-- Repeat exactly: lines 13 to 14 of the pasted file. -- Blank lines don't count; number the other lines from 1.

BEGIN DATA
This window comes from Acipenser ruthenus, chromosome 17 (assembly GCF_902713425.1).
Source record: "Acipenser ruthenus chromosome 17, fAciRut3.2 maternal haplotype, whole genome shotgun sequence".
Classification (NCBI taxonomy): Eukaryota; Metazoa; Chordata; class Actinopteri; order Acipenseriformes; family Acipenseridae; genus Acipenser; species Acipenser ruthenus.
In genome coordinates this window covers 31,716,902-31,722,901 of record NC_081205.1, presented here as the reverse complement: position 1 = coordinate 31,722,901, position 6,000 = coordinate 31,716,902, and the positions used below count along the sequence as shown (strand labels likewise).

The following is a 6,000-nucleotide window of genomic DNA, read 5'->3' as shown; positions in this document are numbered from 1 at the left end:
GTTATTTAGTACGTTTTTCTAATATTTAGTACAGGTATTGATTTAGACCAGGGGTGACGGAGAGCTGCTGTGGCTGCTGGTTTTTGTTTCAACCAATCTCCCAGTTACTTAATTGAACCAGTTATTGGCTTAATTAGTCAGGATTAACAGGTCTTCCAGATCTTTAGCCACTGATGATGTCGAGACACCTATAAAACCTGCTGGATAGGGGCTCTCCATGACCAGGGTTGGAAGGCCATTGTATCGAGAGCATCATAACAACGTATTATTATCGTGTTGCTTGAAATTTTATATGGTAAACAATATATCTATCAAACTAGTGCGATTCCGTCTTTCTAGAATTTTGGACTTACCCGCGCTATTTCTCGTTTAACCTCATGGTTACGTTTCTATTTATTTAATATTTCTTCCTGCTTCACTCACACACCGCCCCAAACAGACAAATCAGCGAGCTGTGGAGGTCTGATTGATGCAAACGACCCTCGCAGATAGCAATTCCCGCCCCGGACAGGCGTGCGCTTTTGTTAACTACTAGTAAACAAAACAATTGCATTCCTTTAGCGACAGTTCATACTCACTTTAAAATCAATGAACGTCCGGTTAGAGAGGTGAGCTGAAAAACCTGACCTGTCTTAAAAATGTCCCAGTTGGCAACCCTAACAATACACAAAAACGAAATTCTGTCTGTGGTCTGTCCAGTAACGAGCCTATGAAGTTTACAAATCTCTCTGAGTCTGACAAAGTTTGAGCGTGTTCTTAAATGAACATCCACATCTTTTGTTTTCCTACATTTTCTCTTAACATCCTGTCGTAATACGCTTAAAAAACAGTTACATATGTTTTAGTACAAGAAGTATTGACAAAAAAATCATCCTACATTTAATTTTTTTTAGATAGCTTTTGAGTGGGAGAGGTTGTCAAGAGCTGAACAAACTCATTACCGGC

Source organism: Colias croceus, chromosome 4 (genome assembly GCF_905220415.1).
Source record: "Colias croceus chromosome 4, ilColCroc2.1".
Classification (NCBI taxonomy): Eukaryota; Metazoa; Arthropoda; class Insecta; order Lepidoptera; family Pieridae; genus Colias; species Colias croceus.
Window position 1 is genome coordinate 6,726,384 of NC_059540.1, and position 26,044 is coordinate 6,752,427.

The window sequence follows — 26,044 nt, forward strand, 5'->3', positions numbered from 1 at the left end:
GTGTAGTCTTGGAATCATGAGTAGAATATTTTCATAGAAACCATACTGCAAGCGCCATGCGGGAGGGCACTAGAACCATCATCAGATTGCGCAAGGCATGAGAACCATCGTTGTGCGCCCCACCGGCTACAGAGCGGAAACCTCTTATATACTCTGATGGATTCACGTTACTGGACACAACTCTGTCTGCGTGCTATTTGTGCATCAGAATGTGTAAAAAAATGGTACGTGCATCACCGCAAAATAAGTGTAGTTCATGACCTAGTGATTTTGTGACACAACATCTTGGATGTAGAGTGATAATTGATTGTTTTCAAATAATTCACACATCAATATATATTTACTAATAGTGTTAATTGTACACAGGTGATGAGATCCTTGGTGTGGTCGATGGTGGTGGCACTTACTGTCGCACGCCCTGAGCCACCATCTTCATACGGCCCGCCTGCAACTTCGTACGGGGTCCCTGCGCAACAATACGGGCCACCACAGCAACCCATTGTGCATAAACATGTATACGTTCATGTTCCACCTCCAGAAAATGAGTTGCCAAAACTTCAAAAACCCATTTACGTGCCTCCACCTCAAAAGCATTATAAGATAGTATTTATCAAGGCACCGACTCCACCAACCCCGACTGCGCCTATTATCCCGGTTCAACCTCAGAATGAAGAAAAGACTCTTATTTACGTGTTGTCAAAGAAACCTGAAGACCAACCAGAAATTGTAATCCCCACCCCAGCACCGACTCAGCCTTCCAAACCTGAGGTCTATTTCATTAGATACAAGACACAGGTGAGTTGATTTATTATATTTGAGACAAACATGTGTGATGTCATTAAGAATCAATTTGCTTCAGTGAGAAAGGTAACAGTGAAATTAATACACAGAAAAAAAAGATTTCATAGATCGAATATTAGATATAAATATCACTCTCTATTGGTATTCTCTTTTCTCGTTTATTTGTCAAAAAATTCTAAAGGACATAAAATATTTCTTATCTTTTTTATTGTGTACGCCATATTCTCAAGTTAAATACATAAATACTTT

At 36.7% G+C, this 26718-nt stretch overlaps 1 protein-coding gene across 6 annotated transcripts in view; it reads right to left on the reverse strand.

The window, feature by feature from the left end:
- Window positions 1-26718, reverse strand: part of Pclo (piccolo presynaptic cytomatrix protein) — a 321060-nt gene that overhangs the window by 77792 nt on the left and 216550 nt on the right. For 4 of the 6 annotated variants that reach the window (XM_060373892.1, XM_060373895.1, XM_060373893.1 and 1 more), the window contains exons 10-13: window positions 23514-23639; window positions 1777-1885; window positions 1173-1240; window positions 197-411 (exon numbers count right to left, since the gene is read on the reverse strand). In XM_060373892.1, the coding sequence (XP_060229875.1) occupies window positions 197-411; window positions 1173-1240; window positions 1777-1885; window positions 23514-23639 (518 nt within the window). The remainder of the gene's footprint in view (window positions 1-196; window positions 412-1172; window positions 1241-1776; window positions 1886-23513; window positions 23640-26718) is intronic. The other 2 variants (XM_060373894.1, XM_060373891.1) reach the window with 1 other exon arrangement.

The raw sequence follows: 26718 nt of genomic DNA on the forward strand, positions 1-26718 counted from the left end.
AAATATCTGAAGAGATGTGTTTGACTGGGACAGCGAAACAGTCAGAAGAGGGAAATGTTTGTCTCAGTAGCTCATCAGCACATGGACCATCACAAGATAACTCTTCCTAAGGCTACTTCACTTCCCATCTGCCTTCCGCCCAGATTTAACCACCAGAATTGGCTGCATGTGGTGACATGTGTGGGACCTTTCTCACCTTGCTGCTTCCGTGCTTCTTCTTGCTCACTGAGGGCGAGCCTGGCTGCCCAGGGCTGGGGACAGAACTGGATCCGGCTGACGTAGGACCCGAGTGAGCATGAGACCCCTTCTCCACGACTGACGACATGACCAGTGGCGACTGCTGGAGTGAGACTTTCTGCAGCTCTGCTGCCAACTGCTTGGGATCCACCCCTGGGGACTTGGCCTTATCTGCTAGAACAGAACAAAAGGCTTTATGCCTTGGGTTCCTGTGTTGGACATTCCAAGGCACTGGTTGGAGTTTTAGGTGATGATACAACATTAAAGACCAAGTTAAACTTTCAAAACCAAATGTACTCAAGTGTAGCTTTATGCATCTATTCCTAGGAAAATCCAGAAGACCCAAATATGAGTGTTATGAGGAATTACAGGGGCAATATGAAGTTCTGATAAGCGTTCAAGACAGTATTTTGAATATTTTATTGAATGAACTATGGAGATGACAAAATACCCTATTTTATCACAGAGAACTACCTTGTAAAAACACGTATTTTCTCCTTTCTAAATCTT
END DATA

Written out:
At 36.7% G+C, this 26718-nt stretch overlaps 1 protein-coding gene across 6 annotated transcripts in view; it reads right to left on the reverse strand.

The window, feature by feature from the left end: